Final FY 2018 Appropriations Bill Includes Additional Spending for Research Agencies
Final FY 2018 Appropriations Bill Includes Additional Spending for Research Agencies
March 2018

Before leaving on a two-week recess and averting another government shutdown, Congress passed an omnibus appropriations bill to fund the government for fiscal year (FY) 2018. President Donald Trump signed it into law on March 23. The legislation reflects the increase in the budget caps for FY 2018 and 2019 included in the previous continuing resolution. 

The Institute of Education Sciences (IES) received $613.5 million, a modest increase of $8 million over the FY 2017 level. The budgets for Research, Dissemination, and Development; the Regional Education Laboratories; and Special Education Research received additional funds. Even with the increase for the overall IES budget, appropriations for FY 2018 are below the FY 2016 level of $618 million. 

The omnibus provides the National Science Foundation (NSF) with $7.8 billion overall, an increase of $295 million, or 3.9 percent over the FY 2017 level. Within the NSF budget, funding for the Research and Related Activities line increased by $300 million to $6.3 billion, and the Education and Human Resources Directorate saw a boost of $22 million to $902 million for FY 2018. The budget lines for Major Research Equipment and Facilities Construction and Agency Operations and Award Management received cuts totaling $27.6 million.

The National Institutes of Health were a big winner—seeing a $3 billion increase over FY 2017 levels for an overall topline, including the evaluation tap fund, of $37.1 billion in FY 2018. The Eunice Kennedy Shriver National Institute for Child Health and Human Development received $1.45 billion, a boost of $70 million.

Along with funding, the omnibus includes language on priorities of interest to education researchers:

  • Language directed NIH to delay the enforcement of their clinical trials policy for fundamental research involving human participants, and to come up with a different plan. The new policy should go forward for research projects that would have been considered clinical trials under the prior policy. This was a significant win for the Social and Behavioral research community who would have been subjected to considerable additional reporting requirements under the proposed expanded definition.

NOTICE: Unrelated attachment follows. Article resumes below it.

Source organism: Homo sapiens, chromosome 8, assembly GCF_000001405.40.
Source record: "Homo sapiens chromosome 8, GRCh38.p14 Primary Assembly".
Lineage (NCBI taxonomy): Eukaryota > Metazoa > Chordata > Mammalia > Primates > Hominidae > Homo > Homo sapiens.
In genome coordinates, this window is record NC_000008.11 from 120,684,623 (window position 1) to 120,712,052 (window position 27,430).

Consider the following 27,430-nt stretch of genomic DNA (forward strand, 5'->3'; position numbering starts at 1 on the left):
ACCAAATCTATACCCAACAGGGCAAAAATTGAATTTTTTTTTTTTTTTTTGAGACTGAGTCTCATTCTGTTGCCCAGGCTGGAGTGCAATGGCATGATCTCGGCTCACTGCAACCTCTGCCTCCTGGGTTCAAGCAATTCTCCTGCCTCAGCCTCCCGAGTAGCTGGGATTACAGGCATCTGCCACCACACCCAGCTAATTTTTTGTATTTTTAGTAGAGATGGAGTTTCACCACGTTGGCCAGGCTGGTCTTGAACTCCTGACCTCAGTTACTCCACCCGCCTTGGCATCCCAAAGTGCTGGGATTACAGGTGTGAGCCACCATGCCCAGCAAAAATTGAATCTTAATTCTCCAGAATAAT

• Omnibus language reflects recent comments made by the Secretary of Health and Human Services (HHS) Alex Azar, clarifying the intent of the Dickey Amendment. The omnibus states, “While appropriations language prohibits the CDC and other agencies from using appropriated funding to advocate or promote gun control, the [HHS Secretary] has stated the CDC has the authority to conduct research on the causes of gun violence.”

  • The omnibus would require the Government and Accountability Office to conduct a study on restraint and seclusion in classrooms.

While high-level discussions for FY 2018 were occurring, work has begun on FY 2019 funding. Education Secretary Betsy DeVos appeared before the House Appropriations Subcommittee on Labor, Health and Human Services, Education, and Related Agencies on March 20 to discuss the Department of Education FY 2019 budget request. NSF Director France Córdova testified before the House Science Committee on March 15 on the agency’s request.

AERA has been active on advocating for additional investments in IES and NSF for FY 2019. As a leading member of the Friends of IES, AERA was joined by more than 30 institutions on a letter in support of $670 million for IES. A House Dear Colleague letter led by Reps. Suzanne Bonamici (D-OR) and Jared Huffman (D-CA) included 31 members supporting the $670 million level.

The February issue of Highlights reported on AERA’s concerns about the FY 2019 budget request from the administration. The proposal would cut $83.7 million, or 13.8 percent, from FY 2017 levels due to the elimination of funding for the Statewide Longitudinal Data Systems (SLDS) and the Regional Educational Laboratories.

AERA also joined the Coalition for National Science Funding on a letter that is recommending $8.45 billion for NSF in FY 2019. A House Dear Colleague letter spearheaded by Reps. G.K. Butterfield (D-NC) and David McKinley (R-WV) garnered more than 160 signatures.